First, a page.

Twitter Plot Summary: Exploitation interpretation of the story of criminal Boxcar Bertha.
Five Point Summary:
1. Random nudity part 1.
2. Nice train.
3. Random nudity part 2.
4. Working on the railroad.
5. It’s all gone a bit comic book…
Boxcar Bertha is based on the exploits of the titular train robber (Barbara Hershey) and her beau Big Bill Shelly (David Carradine) who, after being embroiled in the woes of railroad workers in the American South, become fugitives after Bertha shoots a gambling man and their group rob a train. That is essentially the whole story, albeit with a couple of obligatory nude scenes for Hershey and Carradine as they form a relationship. It’s an exploitation flick, after all.
And Boxcar Bertha remains a relatively low budget exploitation film holding a loose narrative that, whilst well directed, feels like half of the narrative is missing, such is its haphazard editing. The prompt 24 day shooting schedule does it no favours, giving Scorsese no opportunity to complete reshoots or expand on areas that don’t quite work. This should come as no surprise given that it’s part of Roger Corman’s production stable, a film producer who has been prolific over the years for offering low budgets and short filming schedules to up and coming directors. Luckily for us, Scorsese didn’t find himself trapped in this world of low budget nonsense, and despite doing his best with the material at hand can’t save this from being just another Corman-produced piece of nonsense.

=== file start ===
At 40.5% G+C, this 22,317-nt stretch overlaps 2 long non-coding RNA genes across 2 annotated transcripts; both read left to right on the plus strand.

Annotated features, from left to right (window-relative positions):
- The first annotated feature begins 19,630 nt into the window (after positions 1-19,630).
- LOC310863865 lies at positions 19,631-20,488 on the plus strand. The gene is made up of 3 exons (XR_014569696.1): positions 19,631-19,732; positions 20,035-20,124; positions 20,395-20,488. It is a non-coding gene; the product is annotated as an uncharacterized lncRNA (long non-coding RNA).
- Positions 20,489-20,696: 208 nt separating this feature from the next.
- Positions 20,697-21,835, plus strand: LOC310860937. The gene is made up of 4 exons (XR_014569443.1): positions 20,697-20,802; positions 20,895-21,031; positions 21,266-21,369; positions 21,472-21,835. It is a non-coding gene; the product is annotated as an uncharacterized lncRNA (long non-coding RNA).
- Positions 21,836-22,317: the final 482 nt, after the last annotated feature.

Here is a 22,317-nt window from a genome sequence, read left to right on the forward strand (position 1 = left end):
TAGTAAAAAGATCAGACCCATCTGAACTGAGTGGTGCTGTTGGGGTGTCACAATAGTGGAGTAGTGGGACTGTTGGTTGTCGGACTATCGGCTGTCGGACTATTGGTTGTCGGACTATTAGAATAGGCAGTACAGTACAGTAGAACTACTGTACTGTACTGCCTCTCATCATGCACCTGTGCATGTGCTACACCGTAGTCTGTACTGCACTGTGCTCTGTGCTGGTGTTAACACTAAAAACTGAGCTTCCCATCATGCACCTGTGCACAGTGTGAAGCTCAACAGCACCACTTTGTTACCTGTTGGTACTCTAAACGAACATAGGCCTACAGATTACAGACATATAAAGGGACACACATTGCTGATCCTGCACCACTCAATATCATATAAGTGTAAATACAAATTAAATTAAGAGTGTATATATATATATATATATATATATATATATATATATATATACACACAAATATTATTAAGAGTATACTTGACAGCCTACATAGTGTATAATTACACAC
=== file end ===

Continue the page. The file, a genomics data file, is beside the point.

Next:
The four main characters are thrown together far too quickly for them to be introduced properly, nor does the real life story of Bertha receive sufficient time to be explored in enough detail. It’s almost as if the script wants you to move onto the next scene a few seconds before the current one has ended, and the action has to be crammed in before the premature cut otherwise you’ll miss even more.
There are the hints of a serious theme that the script teases but never offers opportunity to be explored – Shelly the union man who finds himself becoming a criminal through circumstance rather than intent, Bertha herself moving from pillar to post following the death of her father, and again falling into a life of crime and enjoying it.
Scorsese’s direction is the strongest point here, he may have been rushed in the production but his camera placement and directorial style shines through all of this, creating a colour version of a 1930s era caper film. The production values too aren’t all bad, with many of the locations eliciting the feel of the 1920s. When the violence happens it has the same level of impact as a comic book, all bright red blood and over the top reactions to being shot in the chest, and a badly structured Christ metaphor no doubt designed to shock.
Perhaps because of the rushed filming schedule the performances don’t get much room to breathe, and whilst the central pair of David Carradine and Barbara Hershey works well (they were a couple at the time of filming), there is little else to recommend amongst the rushed delivery and frenzied performances. It may not be one of Scorsese’s better movies, but it’s clear even from this early stage what he was capable of. Sadly in this case he was working on limited resources yet still somehow turned out a moderately entertaining story, even if it does still feel like half of the script wasn’t shot.